With all the recent headlines, the story of rising food prices has been on the news back burner. But, for many people, both here in the US and in most under-developed countries, these climbing costs are much more important than a royal wedding, the Trump comedy series about birth certificates, and, even, the elimination of Mr. Bin Laden. Hunger tends to trump (no pun intended) most other concerns.
Yet, for whatever reason(s), we are seeing food prices rise quickly. We have to go back to the 1970’s to find a similar situation. Then, oil prices and availability were not the key issue they are today. The increases in food prices then were driven mainly by Russian wheat crop failures. But, the pressures on food prices now are coming from rising energy and commodity prices, plus several weather related crop issues. As I have written on this blog, petroleum is more than gas for our cars…it is literally is the foundation material for much of the modern world. The majority of consumer products depend on these substrates at some level. Think plastic!
Food is no exception! The earth’s oil and natural gas are used to produce fertilizers, pesticides, herbicides, and plastics; they are used to power the tractors, sprayers, harvesters, and generate heat; and obviously they are the fuel for the trucks, trains and planes that move our food around the world. Whether it is speculation, increasing demand from the China and India, or peak oil’s decreasing output, oil prices will rise in the long term…and food prices can only follow.
I recently attended a talk by Gary Paul Nabhan, author of Coming Home to Eat: The Pleasures and Politics of Local Foods, whose main message was the importance of local “food sheds.” While this is not a new concept, it seems to gain importance as we watch drought, floods, tornados and rising production prices wreck havoc with US agriculture. It is the old cliché “don’t put all your eggs in one basket.” It is in the interest of regions, at least, to be able to produce all the key components of a healthy diet. This idea is catching on.
For instance, here in Oregon’s Willamette Valley, we are seeing a return of wheat, and an organized effort to grow a wide range of beans, now all shipped in from great distances. It is an expansion of the local food movement, one that consumer consider more important than “organic.”
But, for many consumers, price is and will remain the primary consideration. This, I feel as a produce grower, is a misaligned focus. Food “quality” should equal nutrition, not cost. But, there is good news. Recent research indicates local foods, not necessarily organic, can cost less at your local farmers market than the national chain supermarket. And, even at a few cents more, local produce, especially the more delicate “greens” categories, will literally be a week fresher. Turn over those plastic tubs of greens at your local supermarket. While the “use by” date may be days off, I will bet you can see some early deterioration of the produce, particularly the red lettuces. If you store the package a few days, you are eating greens that are ten to two weeks old. Just how nutritious, let alone tasty, can this limp product be? Not much. If you want to read more, check out: www.theatlantic.com/life/archive/2011/05/the-farmers-market-myth/238661.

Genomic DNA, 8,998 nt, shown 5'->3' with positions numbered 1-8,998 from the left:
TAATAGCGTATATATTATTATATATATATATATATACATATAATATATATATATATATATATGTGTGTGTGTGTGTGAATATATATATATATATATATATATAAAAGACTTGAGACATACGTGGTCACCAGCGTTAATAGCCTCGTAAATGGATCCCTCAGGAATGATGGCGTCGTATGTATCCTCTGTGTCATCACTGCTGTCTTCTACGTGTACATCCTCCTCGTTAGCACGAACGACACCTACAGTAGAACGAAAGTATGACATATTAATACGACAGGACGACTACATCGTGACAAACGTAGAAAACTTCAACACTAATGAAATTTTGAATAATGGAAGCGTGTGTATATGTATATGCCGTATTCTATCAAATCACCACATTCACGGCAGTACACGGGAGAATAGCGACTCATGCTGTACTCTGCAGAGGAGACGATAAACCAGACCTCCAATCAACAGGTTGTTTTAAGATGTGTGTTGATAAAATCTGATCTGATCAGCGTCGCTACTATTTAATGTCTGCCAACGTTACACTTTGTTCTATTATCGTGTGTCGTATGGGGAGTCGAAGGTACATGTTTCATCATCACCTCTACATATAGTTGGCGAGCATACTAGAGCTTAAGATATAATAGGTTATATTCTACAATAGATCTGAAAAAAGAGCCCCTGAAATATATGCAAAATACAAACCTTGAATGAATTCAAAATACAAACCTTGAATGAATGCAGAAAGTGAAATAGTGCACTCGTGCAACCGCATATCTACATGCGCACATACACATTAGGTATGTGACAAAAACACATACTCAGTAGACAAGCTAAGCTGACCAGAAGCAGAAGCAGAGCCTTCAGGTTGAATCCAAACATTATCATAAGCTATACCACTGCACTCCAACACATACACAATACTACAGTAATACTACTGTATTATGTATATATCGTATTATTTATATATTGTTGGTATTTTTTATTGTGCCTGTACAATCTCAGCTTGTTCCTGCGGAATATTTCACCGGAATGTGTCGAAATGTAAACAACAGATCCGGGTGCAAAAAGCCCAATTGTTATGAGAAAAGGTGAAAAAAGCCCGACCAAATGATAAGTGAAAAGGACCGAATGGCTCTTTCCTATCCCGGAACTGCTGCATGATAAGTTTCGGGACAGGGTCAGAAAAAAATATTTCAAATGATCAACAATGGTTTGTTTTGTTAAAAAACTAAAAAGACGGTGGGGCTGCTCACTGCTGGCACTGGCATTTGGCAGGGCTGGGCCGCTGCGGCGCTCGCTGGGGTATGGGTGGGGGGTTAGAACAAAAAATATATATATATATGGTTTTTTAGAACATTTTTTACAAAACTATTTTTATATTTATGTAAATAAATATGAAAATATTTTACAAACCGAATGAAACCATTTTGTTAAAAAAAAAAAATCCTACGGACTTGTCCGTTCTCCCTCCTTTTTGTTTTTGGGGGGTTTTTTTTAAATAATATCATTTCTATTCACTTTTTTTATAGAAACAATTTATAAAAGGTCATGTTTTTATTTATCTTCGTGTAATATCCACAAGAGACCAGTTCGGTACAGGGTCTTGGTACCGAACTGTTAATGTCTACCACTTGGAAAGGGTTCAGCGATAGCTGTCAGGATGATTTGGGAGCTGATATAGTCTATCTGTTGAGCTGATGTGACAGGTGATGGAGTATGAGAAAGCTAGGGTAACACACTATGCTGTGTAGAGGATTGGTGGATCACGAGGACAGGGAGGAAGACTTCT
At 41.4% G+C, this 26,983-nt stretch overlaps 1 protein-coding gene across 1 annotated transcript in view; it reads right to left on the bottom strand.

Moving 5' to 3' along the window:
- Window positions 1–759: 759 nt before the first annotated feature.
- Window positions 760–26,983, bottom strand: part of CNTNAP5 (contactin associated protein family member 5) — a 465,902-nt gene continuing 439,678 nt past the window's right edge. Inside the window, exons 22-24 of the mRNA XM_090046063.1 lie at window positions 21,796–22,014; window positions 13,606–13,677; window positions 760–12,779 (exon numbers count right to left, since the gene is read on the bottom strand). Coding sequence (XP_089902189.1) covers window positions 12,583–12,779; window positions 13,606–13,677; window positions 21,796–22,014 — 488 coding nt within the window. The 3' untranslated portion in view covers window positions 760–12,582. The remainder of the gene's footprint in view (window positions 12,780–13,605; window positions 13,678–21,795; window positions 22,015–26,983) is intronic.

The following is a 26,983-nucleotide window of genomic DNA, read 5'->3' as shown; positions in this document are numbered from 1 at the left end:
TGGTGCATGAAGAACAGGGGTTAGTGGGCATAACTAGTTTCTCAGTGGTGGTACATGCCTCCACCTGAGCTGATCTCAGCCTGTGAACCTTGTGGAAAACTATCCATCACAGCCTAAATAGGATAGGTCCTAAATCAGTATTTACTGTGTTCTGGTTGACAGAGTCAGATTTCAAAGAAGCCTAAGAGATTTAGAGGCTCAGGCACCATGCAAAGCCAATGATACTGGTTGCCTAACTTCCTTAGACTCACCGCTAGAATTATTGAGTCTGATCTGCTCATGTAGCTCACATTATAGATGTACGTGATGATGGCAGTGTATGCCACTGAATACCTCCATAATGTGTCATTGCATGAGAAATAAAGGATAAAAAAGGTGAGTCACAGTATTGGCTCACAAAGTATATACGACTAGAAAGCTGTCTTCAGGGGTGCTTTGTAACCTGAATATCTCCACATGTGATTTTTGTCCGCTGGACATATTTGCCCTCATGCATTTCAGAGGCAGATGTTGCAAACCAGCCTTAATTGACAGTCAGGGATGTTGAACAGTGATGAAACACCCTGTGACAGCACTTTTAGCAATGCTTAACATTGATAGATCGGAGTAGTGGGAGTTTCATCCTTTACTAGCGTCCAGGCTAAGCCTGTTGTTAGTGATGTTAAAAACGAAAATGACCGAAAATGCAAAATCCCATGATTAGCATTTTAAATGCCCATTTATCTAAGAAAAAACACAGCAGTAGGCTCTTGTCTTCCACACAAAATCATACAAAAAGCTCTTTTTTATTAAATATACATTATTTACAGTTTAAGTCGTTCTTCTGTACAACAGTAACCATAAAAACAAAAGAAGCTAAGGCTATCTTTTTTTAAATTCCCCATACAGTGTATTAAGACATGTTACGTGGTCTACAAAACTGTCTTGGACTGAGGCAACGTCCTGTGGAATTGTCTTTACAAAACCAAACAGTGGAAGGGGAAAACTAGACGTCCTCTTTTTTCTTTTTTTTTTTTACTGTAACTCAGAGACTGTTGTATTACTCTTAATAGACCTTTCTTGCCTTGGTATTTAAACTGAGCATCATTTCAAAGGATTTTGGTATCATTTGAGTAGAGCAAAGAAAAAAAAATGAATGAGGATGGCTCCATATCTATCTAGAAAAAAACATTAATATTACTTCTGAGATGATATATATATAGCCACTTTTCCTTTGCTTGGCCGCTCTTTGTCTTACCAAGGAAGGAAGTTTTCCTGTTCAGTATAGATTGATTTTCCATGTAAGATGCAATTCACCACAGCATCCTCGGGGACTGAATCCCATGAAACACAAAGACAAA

Enough for now…next up…reviews of several books predicting the end of shopping, of our consumer society. It does not deal with food. People still need food no matter how frugal their spending. The recent economic collapse apparently caused many people to step back, examine their consumerism, and realize it is not buying happiness. Maybe, but if a new energy source was found tomorrow, I bet needless spending would rise again. We will see.
Tags:Agricultural production inputs, Agriculture production costs, CSA agriculture, farmers markets, Fertilizers, Food costs, Food freshness and nutrition levels, Food nutrition, Food shed, Food shed concept, Foodshed, garden trends, gardening, green practices, home food production, local food movement, organic fertilizers, organic gardening, Sustainable agriculture, Sustainable food production, Sustainable Horticulture, Sustainable landscape, Urban agriculture, US food system